If you have the motivation to build a portfolio site, but you don’t have enough projects to showcase, seek out freelance opportunities. This will help you establish yourself as a growing developer, and give you the opportunity to gain experience for a full-time entry level position, while supporting your bank account on the side. Freelance projects can be small or big, for example – re-doing the navigation for a website, creating an HTML newsletter or simply upgrading a website’s design features. If no one bites, offer pro bono services to get going and start bulking up your portfolio. Doing so will definitely boost your CV.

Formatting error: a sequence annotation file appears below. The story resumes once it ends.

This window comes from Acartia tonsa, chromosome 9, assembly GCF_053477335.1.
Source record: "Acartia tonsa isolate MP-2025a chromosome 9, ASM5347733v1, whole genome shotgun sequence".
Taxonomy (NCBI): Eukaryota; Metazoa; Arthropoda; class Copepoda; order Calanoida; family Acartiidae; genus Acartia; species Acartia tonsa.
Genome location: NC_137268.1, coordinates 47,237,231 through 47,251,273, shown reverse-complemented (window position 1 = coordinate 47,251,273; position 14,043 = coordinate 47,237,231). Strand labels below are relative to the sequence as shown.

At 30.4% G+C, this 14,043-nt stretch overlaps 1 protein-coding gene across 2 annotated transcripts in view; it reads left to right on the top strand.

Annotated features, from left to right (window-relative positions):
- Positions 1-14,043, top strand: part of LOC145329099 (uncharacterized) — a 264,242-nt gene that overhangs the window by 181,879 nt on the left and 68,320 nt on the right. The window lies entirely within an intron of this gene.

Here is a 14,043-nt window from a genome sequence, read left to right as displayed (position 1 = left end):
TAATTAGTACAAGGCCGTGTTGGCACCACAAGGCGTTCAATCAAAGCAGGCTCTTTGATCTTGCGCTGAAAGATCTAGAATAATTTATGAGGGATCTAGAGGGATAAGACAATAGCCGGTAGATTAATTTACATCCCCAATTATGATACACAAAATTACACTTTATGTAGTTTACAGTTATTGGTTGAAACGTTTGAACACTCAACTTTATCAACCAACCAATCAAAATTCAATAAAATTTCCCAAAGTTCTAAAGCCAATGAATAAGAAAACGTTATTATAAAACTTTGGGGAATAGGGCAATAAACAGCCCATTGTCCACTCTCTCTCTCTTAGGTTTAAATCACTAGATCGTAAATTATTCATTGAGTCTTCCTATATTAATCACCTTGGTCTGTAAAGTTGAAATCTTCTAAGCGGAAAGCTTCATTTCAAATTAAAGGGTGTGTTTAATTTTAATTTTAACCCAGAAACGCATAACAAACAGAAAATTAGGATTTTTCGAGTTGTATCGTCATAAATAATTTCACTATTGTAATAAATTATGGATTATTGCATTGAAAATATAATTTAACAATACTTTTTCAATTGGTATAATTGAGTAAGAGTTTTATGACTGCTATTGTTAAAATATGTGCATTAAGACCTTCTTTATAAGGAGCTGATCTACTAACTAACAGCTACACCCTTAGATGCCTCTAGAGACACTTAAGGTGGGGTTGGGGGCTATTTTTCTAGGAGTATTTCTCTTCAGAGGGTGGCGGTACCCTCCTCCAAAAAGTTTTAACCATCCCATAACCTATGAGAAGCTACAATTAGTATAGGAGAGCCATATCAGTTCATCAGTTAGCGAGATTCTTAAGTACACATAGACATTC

3. Participate in Hackathons

Hackathons have become regular events in every developer’s day timer. They are a fun and exciting way to meet new people who share your passions and interests while finding solutions to real life challenges. Not to mention, this is a great channel to learn from others, test and improve your coding skills and even stand a chance to win prizes. Hackathons exhibit your strength in teamwork environments and passion for the field. It’s that extra step that will make you standout.

4. Network with Other Web Developers